Briefly: Hot on the heels of plenty of female-friendly news, from the revelation that Ghostbusters might be getting an all-girl makeover to our first look at Wonder Woman, Deadline reveals that Sony is looking to get going on a female superhero movie. That’s right, you read that correctly, we’ve finally got a fresh female superhero movie in actual development.  The outlet reports that Sony is launching “a top-to-bottom revamp of its most important property,” as the beleaguered Spider-Man franchise recently endured a poor critical and financial showing of its latest entry — this summer’s The Amazing Spider-Man 2 – and a pushed release date for its next installment (from 2016 into 2018). The details on this are super-slim, but we do know that the new superheroine will be tied into the Spider-Man franchise in some way. The film will reportedly arrive sometime in 2017.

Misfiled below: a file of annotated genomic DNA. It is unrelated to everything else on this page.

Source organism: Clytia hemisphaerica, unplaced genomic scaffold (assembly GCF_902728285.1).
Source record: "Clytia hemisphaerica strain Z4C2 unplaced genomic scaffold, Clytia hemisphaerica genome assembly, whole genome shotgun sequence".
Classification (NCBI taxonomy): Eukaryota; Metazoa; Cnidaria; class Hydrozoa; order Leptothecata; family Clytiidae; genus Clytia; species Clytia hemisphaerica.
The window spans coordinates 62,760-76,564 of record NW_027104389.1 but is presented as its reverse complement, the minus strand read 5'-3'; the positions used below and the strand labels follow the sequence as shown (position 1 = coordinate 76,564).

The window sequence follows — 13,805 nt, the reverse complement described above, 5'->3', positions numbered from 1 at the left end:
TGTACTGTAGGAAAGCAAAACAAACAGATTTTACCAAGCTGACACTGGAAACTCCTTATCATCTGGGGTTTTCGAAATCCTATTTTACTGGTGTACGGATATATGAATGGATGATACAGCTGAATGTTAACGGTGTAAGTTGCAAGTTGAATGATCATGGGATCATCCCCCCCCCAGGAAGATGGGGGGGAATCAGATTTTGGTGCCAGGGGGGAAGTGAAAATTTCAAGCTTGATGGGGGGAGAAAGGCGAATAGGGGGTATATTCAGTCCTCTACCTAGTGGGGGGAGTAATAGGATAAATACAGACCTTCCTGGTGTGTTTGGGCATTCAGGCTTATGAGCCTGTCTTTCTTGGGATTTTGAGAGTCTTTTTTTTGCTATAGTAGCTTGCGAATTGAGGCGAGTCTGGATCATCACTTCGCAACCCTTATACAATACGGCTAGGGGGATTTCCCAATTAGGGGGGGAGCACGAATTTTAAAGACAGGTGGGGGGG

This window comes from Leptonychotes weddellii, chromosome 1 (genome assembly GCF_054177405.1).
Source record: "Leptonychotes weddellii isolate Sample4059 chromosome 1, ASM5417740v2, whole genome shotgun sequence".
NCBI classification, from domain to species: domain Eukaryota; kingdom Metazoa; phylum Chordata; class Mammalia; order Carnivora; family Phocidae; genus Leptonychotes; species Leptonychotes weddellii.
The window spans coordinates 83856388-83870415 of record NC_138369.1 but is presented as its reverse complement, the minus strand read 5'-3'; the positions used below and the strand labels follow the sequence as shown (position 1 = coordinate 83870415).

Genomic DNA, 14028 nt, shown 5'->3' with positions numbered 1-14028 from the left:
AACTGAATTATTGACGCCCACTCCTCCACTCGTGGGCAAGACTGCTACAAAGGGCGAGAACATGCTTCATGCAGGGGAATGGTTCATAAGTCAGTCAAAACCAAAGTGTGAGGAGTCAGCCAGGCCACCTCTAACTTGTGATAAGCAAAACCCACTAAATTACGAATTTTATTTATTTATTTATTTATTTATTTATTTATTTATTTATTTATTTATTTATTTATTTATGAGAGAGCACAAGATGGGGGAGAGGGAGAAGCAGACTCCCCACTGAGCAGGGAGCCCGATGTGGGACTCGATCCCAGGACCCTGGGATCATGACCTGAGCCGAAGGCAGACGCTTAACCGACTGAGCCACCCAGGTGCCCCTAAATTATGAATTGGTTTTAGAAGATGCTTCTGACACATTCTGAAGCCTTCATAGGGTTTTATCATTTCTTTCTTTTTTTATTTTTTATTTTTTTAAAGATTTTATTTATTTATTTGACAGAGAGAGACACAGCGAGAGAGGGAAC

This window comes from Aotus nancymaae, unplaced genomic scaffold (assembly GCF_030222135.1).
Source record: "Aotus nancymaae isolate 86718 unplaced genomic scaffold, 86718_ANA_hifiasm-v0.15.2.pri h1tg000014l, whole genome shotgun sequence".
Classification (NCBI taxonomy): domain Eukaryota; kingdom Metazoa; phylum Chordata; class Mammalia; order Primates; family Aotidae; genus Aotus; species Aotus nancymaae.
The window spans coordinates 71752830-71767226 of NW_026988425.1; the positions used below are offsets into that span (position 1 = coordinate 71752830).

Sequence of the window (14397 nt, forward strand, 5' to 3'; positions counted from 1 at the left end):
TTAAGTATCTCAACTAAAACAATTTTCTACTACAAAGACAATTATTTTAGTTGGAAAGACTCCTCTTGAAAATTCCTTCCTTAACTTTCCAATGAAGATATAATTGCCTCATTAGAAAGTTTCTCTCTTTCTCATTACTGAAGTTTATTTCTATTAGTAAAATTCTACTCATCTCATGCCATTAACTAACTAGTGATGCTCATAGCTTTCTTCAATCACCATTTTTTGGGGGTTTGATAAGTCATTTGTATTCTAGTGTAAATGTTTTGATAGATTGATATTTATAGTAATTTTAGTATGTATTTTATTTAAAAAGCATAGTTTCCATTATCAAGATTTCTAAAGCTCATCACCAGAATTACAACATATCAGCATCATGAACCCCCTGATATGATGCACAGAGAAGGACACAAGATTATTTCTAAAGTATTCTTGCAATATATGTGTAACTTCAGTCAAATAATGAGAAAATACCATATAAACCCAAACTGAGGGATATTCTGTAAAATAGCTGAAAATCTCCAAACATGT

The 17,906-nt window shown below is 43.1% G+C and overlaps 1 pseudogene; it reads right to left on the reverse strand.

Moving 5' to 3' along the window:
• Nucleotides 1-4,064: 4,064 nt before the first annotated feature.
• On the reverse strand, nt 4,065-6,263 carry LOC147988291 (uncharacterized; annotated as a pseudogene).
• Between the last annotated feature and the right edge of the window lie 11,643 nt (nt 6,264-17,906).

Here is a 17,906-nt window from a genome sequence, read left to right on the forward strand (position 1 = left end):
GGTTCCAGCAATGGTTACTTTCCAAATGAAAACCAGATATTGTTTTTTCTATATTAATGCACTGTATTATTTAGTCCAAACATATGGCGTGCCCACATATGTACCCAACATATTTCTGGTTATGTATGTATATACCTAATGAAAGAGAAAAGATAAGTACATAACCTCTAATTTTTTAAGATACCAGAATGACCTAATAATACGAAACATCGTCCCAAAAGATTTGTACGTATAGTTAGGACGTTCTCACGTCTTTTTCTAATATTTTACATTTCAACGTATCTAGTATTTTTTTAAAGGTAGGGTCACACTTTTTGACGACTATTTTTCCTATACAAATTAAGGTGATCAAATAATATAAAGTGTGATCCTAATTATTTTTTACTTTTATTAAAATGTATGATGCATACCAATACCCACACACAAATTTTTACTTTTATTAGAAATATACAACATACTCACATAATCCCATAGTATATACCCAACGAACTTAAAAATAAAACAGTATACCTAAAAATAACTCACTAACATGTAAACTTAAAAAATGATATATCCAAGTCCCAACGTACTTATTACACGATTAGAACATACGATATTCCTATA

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Guy Pearce and Felicity Jones in BREATHE IN

The first time I made a serious attempt at jogging as an “adult” it was in a sad attempt to impress a foreign exchange student named Isabelle. I was 22 and she was 18, but wait, it gets even more pathetic. She was staying with my girlfriend’s (at the time) family. That was the beginning and the end of it, but I share the embarrassment to acknowledge that the appeal and temptation of the “exchange student” is more than just a late night Skinemax cliche. Breathe In, the new film from c0-writer/director Drake Doremus, explores that dynamic but takes it to far more serious extremes than a simple run around the block. Keith Reynolds (Guy Pearce), his wife Megan (Amy Ryan), and their teenage daughter Lauren (Mackenzie Davis) are living a seemingly content life in New York State. He plays cello, teaches music at his daughter’s school, and is preparing to audition for an important chair position with the Philharmonic, but he has an underlying desire to return to the simplicity of his youth. The family takes in a British foreign exchange student named Sophie (Felicity Jones), and it’s not long before their illusory happiness is threatened.